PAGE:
Bigger galleries were not the only differences in Schniederjans’ summer.
He went 3-1 in the Palmer Cup, although the USA lost in the competition that pits the top collegiate golfers from America against the top collegiate golfers from Europe.
That team format was not unfamiliar; Schniederjans previously played in the junior Ryder Cup.
After that, he did not fare well in a British Open qualifier at Sunningdale, where he shot 79-71. Earlier this summer, he played poorly in a U.S. Open qualifier (83-76) at Ansley Golf Club’s Settindown Creek on the heels of tying for medalist honors in the NCAA stroke play championship and then falling in a playoff.
“Golf was not kind to me that day [at Sunningdale], and I had all the bad breaks,” he said. “The worst four rounds I’ve played all year were in those two qualifiers. The U.S. Open (qualifier) was complete mental fatigue to where I didn’t even want to be there after the first few holes, and just gave in over the last 30 holes.
“This one [in England], I gave it my all. Game was a little off, maybe, and I didn’t have a good strategy for the course. And everything that could go wrong went wrong.”
Golf is not the same in England, particularly on links-style courses like those where the British Open is being staged. It was quite a learning experience.
“It’s a lot different. They have well-placed bunkers. You have to chip `em out [to the fairway], you can’t advance the ball. Then, there’s heather, like weeds. You basically either hit the fairway, or the first cut [of rough], or you’re in the heather. Then, the ground is very firm. There are random mounds everywhere.
“The biggest difference is [in the U.S.] you can hit a good shot and know it off the tee; you can stripe it down the middle and pick up your tee.
“There, you’re always watching your ball . . . you’ve got to stay short of the bunkers or carry them. Luck is more involved. It’s more of a game out there than executing over here. I love it. The only thing I don’t like is, but this is how sports is, you just have unfairness sometimes. That’s how life is, that’s how golf is … you have to embrace that, and be patient.”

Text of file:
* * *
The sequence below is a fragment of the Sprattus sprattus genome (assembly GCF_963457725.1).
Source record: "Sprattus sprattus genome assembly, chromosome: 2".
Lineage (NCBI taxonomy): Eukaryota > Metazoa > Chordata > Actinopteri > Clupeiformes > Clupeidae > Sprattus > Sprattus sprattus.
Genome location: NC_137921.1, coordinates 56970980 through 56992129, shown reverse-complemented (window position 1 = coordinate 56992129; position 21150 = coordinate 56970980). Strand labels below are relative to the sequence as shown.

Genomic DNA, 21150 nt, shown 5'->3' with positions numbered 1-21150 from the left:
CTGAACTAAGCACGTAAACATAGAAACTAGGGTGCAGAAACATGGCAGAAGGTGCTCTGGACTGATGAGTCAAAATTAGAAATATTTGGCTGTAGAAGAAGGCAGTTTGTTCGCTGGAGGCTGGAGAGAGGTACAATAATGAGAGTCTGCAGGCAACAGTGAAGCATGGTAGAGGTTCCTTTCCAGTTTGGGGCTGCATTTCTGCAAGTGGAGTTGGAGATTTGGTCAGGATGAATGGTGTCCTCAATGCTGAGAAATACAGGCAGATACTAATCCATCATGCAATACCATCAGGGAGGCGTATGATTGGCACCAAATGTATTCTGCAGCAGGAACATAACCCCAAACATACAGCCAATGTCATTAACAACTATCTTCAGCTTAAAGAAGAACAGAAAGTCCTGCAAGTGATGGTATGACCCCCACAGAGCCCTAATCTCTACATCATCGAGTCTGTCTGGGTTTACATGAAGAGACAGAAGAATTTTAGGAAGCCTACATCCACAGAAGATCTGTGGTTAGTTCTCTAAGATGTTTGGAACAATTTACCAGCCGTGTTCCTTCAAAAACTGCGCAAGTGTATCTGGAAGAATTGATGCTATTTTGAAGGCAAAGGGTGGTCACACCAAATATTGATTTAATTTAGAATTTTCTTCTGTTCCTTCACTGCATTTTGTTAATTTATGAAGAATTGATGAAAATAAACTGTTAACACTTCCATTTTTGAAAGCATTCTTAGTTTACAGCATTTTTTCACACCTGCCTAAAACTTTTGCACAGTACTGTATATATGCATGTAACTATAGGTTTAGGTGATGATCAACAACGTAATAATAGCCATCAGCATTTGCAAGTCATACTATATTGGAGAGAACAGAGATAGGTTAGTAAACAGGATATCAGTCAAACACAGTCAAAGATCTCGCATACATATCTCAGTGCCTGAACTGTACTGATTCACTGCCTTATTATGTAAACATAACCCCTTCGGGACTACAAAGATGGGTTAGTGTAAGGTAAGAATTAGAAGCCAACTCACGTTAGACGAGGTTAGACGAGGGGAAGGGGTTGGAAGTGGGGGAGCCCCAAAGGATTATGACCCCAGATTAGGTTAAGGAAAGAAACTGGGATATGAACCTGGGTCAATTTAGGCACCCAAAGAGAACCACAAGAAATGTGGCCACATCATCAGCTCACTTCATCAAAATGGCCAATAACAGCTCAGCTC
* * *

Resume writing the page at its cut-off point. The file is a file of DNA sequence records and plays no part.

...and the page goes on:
A side trip to Wimbledon wasn’t bad.
“It was very cool. I got to watch some great tennis. It was like the Masters; it had the same kind of feel but for tennis,” he said. “I saw [eventual champion Novak] Djokovic play five sets in the quarterfinals.”
The Scottish Open served as quite the finale.
Schniederjans finished there last Sunday, and returned to the United States Monday.
His summer as been such a whirlwind that when Anders Albertson walked up to him as he practiced at the Tech facility on Sunday, it was the first time he’d seen his teammate in about six weeks.
“They heard I was over there and they knew I was the No. 1 ranked amateur [so he was invited to the Scottish Open),” Schniederjans said. “That was the best experience of the whole time, just playing with all those guys in a huge tour event was fantastic.”
Next up for Schniederjans is a trip West next week, then he’ll prepare in earnest for the U.S. Amateur, which is being played at the Atlanta Athletic Club Aug. 11-17.